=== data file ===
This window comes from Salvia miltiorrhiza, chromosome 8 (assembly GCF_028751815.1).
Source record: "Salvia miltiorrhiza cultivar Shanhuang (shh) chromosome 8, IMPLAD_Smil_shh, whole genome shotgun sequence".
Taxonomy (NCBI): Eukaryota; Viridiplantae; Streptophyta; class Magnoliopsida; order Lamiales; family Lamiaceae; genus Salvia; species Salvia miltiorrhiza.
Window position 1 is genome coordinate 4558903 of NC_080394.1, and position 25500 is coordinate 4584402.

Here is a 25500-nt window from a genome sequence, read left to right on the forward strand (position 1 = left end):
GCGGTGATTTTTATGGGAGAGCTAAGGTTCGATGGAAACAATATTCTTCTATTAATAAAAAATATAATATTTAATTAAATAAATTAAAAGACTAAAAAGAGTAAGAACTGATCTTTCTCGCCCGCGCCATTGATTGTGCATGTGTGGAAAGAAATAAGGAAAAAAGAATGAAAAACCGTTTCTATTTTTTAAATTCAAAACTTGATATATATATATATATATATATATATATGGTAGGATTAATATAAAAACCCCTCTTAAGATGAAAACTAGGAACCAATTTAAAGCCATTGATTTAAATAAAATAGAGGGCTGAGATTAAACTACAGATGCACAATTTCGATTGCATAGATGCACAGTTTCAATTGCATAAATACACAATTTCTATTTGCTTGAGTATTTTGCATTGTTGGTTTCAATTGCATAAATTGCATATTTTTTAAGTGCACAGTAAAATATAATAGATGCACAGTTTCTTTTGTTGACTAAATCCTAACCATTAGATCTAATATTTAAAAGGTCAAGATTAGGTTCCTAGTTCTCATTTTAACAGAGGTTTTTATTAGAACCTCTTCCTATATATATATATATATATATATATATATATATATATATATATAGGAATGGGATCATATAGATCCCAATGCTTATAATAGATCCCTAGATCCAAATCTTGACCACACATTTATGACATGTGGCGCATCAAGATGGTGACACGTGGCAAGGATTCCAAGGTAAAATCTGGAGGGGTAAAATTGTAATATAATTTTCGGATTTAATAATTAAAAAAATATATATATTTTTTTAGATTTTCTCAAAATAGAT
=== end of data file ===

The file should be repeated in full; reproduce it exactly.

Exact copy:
This window comes from Salvia miltiorrhiza, chromosome 8 (assembly GCF_028751815.1).
Source record: "Salvia miltiorrhiza cultivar Shanhuang (shh) chromosome 8, IMPLAD_Smil_shh, whole genome shotgun sequence".
Taxonomy (NCBI): Eukaryota; Viridiplantae; Streptophyta; class Magnoliopsida; order Lamiales; family Lamiaceae; genus Salvia; species Salvia miltiorrhiza.
Window position 1 is genome coordinate 4558903 of NC_080394.1, and position 25500 is coordinate 4584402.

Here is a 25500-nt window from a genome sequence, read left to right on the forward strand (position 1 = left end):
GCGGTGATTTTTATGGGAGAGCTAAGGTTCGATGGAAACAATATTCTTCTATTAATAAAAAATATAATATTTAATTAAATAAATTAAAAGACTAAAAAGAGTAAGAACTGATCTTTCTCGCCCGCGCCATTGATTGTGCATGTGTGGAAAGAAATAAGGAAAAAAGAATGAAAAACCGTTTCTATTTTTTAAATTCAAAACTTGATATATATATATATATATATATATATATGGTAGGATTAATATAAAAACCCCTCTTAAGATGAAAACTAGGAACCAATTTAAAGCCATTGATTTAAATAAAATAGAGGGCTGAGATTAAACTACAGATGCACAATTTCGATTGCATAGATGCACAGTTTCAATTGCATAAATACACAATTTCTATTTGCTTGAGTATTTTGCATTGTTGGTTTCAATTGCATAAATTGCATATTTTTTAAGTGCACAGTAAAATATAATAGATGCACAGTTTCTTTTGTTGACTAAATCCTAACCATTAGATCTAATATTTAAAAGGTCAAGATTAGGTTCCTAGTTCTCATTTTAACAGAGGTTTTTATTAGAACCTCTTCCTATATATATATATATATATATATATATATATATATATATATATAGGAATGGGATCATATAGATCCCAATGCTTATAATAGATCCCTAGATCCAAATCTTGACCACACATTTATGACATGTGGCGCATCAAGATGGTGACACGTGGCAAGGATTCCAAGGTAAAATCTGGAGGGGTAAAATTGTAATATAATTTTCGGATTTAATAATTAAAAAAATATATATATTTTTTTAGATTTTCTCAAAATAGAT